Tag Archives: checkout

E-commerceForDummies Tip # 1 – RED is not a good colour for a checkout button


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Domino’s Real Time Breadcrumb: when Pizza and eCommerce excellence fall in love

It’s been a long time since I first fell in love with Domino’s Pizza Online Shopping Experience.

I remember the first time I landed in that shop: the huge variety of products available, the customized pizza experience, the extremely fun and smart communication style.

Everything was there: design, usability, marketing, customer experience.

And how was I shocked when, in less than 3 minutes and without having to register (yes guys, there’s this thing called fast registration which gives a nice kick to the conversion rate) I had bought my first pizza online.

Please beware that this is not a paid post or something like that: it is really all about passion for customer experience and innovation.

Well, here’s the story. Most online users abandon online shops after an average than 2 minutes. In only 3 minutes I left that online shop with a pizza in my pocket.

This means that the customer journey was essential, functional, smooth and efficient.

They have one of the most amazing and functional thank you page in the history of thank you pages!

Take a look at this:

It’s clean, it’s easy, it’s His Majesty The Breadcrumb.

Generally breadcrumbs are used to show the path in the checkout process, so that consumers understand where they are and how long it’s going to take to finalize the order. This breadcrumb, however, is used on the thank you page. Its function is: now that you placed your order, let us show you what happens next, step by step.

It doesn’t only show you the path, it actually adds temporal context and reduces the distance between the online customer and the product (which is what every online shopping experience should do: I mean, that’s the real eCommerce challenge!)

In fact, in most online shopping experiences there is a lack of time between the order finalization and the reception of the goods. This moment is delicate, and accurate communication is key (usually brands fill in that period with automatic emails with order status updates: we will see who’s the best in one of the following posts).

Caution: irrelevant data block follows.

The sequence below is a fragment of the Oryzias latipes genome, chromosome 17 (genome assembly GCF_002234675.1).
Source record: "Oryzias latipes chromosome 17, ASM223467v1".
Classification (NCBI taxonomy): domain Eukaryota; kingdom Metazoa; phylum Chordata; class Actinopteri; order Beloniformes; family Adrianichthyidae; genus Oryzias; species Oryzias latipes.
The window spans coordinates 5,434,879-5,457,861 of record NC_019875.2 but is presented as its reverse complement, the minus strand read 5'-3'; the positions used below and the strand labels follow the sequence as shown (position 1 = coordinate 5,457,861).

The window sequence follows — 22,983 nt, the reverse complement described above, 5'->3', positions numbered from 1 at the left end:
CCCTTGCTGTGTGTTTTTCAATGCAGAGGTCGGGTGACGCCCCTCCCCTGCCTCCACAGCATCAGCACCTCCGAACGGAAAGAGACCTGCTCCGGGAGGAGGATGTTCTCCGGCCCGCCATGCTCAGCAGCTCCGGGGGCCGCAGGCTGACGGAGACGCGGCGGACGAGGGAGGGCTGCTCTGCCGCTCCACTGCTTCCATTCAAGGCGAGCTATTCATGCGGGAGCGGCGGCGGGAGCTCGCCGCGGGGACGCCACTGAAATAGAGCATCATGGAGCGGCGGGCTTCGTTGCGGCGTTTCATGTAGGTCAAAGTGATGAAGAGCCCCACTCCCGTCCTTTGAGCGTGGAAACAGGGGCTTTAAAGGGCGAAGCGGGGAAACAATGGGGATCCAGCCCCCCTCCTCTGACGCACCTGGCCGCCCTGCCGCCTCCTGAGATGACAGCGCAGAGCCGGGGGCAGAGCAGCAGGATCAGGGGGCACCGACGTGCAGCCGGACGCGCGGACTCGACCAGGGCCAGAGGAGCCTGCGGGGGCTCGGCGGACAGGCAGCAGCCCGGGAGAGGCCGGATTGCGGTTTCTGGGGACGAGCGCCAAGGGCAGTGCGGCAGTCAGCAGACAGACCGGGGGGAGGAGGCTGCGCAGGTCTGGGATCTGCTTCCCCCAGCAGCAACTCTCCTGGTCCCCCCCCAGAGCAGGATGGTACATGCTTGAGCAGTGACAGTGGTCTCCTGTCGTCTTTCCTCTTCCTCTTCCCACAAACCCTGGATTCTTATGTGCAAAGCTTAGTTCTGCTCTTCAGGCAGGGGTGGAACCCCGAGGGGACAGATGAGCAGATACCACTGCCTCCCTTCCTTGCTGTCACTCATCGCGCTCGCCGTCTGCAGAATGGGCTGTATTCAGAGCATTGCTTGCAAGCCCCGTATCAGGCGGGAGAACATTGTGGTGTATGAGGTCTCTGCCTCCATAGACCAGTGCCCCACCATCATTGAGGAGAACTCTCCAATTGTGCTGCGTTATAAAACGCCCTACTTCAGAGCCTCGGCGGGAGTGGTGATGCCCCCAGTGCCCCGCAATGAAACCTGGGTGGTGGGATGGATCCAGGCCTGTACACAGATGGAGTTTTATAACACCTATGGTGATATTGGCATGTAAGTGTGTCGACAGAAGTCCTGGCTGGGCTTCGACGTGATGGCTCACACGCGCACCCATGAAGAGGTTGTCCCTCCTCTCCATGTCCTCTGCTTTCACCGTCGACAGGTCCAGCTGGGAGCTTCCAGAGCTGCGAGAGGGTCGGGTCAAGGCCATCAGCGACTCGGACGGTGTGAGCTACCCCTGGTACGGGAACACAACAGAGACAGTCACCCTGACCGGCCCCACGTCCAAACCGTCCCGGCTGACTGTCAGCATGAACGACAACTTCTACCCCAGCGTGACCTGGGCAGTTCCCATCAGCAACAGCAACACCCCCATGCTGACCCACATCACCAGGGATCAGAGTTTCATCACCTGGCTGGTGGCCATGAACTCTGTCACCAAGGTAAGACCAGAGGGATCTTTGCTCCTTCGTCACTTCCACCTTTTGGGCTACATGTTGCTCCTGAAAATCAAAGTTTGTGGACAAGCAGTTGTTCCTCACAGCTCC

Anyway, what amazed me most (and yes, amazed is the right term) of this customer journey was the “after experience”.

This dynamic breadcrumb shows you at which step your pizza is: each box lights up as soon as the product is on his way, in real time. And you wouldn’t believe that, as soon as the Delivery box lighted up, my doorbell rang.

Isn’t it a kind of magic?

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Breadcrumbs: good for cooking, even better for surfing!



The World Wide Web is a huge ocean. Surfers need directions.

Online customers need:

1) To get the information they’re looking for, now. Even before than now.

2) To be reassured that your shop is trustworthy.

3) To be guided, hand in your hand, step after step, into a smooth, quick and easy shopping experience.

Simplicity is Key, but you people probably know that Simplicity is extremely hard to put in practice.

This is why great content is key to a successful online shop. Yes, great, but how do you achieve that?

Well, first of all you should think of a content strategy before putting online any content:

  • What is the function of my online shop?
  • What are the customers looking for?
  • How can I make everything available at a glance?

Now, this is very general and can be applied to every single page of the Customer Journey. However, my original target was to highlight the importance of breadcrumbs in the most crucial page of this journey, which is the checkout.

This phase is so delicate that it should really all be 100% customer focused. No distractions, no over-stimulation, just you and your customer; take his/her hand and guide him/her until the “place order” button. Then, politely say goodbye in the thank you page and leave all sorts of pleasant expectations 😉

Breacrumbs (yes, the term comes from the Pollicino fairy tale) can be a very good tool to provide the customer with the correct orientation needed.

Why are they so crucial? Because we all know that the checkout can be long and demanding, especially if customers havent’ registered yet.

So, for sure, people want to understand where it begins and where it ends!

This is extremely reasonable: would you ever take a dead-end road?

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Attila Ovari

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